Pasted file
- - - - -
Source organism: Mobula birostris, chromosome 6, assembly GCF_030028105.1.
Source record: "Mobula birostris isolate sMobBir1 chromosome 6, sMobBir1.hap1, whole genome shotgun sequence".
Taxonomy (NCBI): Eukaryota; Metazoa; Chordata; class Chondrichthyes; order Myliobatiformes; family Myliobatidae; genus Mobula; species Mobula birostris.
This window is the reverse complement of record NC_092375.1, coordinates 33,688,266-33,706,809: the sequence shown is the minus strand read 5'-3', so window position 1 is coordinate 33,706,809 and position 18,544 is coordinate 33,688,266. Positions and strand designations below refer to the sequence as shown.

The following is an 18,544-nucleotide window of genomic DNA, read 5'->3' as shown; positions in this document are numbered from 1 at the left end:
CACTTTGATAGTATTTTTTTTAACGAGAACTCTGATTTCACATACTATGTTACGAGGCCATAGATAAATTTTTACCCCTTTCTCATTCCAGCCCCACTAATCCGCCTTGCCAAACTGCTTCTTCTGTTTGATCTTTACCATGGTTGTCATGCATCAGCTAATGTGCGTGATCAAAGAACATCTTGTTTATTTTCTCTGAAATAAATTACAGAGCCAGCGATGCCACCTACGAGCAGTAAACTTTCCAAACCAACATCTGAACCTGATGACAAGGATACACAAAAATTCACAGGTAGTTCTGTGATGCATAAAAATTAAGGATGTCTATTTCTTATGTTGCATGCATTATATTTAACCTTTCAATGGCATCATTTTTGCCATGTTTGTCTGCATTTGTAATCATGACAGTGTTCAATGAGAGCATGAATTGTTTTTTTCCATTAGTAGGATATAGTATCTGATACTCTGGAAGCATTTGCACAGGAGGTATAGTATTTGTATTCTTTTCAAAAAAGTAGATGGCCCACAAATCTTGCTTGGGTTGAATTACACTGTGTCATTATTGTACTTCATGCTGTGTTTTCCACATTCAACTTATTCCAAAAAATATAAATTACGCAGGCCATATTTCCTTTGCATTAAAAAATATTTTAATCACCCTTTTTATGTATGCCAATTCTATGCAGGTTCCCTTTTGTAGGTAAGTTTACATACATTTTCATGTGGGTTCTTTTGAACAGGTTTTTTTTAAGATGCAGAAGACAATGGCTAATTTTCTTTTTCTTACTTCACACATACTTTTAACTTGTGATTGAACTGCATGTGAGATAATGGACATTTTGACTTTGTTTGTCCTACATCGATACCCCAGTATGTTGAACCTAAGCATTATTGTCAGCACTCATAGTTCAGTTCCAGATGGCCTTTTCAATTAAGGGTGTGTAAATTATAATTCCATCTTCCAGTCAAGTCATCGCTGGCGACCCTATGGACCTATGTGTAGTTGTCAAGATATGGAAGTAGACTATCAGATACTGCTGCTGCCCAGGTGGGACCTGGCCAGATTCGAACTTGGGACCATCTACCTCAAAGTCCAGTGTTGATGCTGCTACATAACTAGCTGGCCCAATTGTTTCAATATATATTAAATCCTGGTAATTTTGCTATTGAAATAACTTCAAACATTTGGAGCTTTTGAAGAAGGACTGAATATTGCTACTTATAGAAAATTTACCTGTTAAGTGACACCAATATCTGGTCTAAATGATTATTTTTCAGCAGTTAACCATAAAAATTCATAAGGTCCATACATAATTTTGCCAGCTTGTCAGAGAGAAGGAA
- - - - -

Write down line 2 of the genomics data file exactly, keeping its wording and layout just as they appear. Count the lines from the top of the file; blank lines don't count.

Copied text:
Source record: "Mobula birostris isolate sMobBir1 chromosome 6, sMobBir1.hap1, whole genome shotgun sequence".